Influenza viruses have been around since the dawn of mankind. They have often caused widespread epidemics with severe symptoms that took the lives of hundreds of thousands of people. Science has allowed the medical community to develop an effective vaccine to immunize the population against certain commonly encountered influenza viruses. Understanding how these vaccines work will help to promote their use in the community.
Types of Influenza Viruses
The most common viruses that people acquire during flu season are influenza A and influenza B. Within these two categories are other subcategories or adaptations of these viruses, but they still fall into these two basic categories. An influenza type C also exists but this infection only causes mild respiratory symptoms and is not associated with widespread dangerous outbreaks of the flu.
Viral Changes, Shifts and Drifts
One of the features of viruses in the world of microbiology is that they undergo changes in structure to adapt to changing conditions. Antigenic drift produces new strains of disease that may not be recognized by the body, and the person then becomes infected by the new strain. Antigenic shift is said to occur when a major change is suddenly seen in certain proteins of the virus. When this large change occurs, the population will have no immunity to the completely new strain and a pandemic will result. This type of change usually only affects influenza type A viruses.
Annual Influenza Vaccines
The challenge of vaccine manufacturers is to counteract the small changes in influenza viruses that naturally occur over time. In this way, one or more factors of the vaccine will be slightly different each year in order to provide increased immunity against the changes. Flu shots generally contain vaccines against both influenza A and influenza B viruses. Vaccines are chemically manipulated to accommodate the small changes in viral composition and helps to prevent large numbers of people from acquiring the flu and the sometimes-dangerous secondary infections that result from the flu.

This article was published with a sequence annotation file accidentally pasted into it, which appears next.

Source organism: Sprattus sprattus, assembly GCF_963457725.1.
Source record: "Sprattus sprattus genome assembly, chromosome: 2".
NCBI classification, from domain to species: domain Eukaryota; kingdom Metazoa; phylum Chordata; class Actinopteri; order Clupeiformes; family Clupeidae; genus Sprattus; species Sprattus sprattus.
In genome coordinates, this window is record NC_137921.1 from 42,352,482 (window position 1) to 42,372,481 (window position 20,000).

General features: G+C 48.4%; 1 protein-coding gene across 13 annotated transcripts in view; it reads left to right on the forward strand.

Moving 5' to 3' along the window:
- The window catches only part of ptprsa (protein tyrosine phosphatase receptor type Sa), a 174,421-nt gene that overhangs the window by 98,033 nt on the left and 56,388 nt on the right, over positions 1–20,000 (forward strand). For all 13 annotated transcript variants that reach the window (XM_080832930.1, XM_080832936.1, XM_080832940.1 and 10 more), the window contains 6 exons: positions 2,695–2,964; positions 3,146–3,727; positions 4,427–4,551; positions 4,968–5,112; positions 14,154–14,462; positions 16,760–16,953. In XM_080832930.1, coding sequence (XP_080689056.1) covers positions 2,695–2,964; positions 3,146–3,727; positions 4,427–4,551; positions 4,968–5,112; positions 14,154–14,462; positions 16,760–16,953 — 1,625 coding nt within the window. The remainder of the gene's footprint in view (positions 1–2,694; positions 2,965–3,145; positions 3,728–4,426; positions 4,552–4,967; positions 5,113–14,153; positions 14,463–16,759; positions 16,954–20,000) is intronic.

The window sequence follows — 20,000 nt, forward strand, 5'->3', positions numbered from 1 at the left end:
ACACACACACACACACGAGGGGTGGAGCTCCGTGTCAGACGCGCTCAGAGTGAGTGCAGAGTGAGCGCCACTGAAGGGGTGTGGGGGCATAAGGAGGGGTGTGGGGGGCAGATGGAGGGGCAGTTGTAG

Whose Is Most At Risk For Getting The Flu
School children are often the first to become ill with the flu because they may not have sufficient immunity built up from previous years. Newborns, pregnant women and the elderly may also be at particularly risk for complications from the flu. Any person with a severe illness or debilitating condition should be particularly careful about getting their yearly flu shot. On average, 5 to 20 percent of the population will get the flu each year. As many as 200,000 people are hospitalized each year because of flu symptoms. Over 20,000 people die each year from flu-related illnesses.
Who Should Not Get A Flu Shot
Physicians recommend that most people get an annual flu shot to support proper influenza immunity in the community. However, in some cases, patients should carefully discuss the matter with their physicians to determine if getting the shot is advisable. Those with severe, life-threatening allergies, those with Guillan-Barre Syndrome, people who are feeling unwell or people with immune system disorders may be advised to skip the vaccine. Your physician may advise either the live or inactivated vaccine, depending on certain medical factors.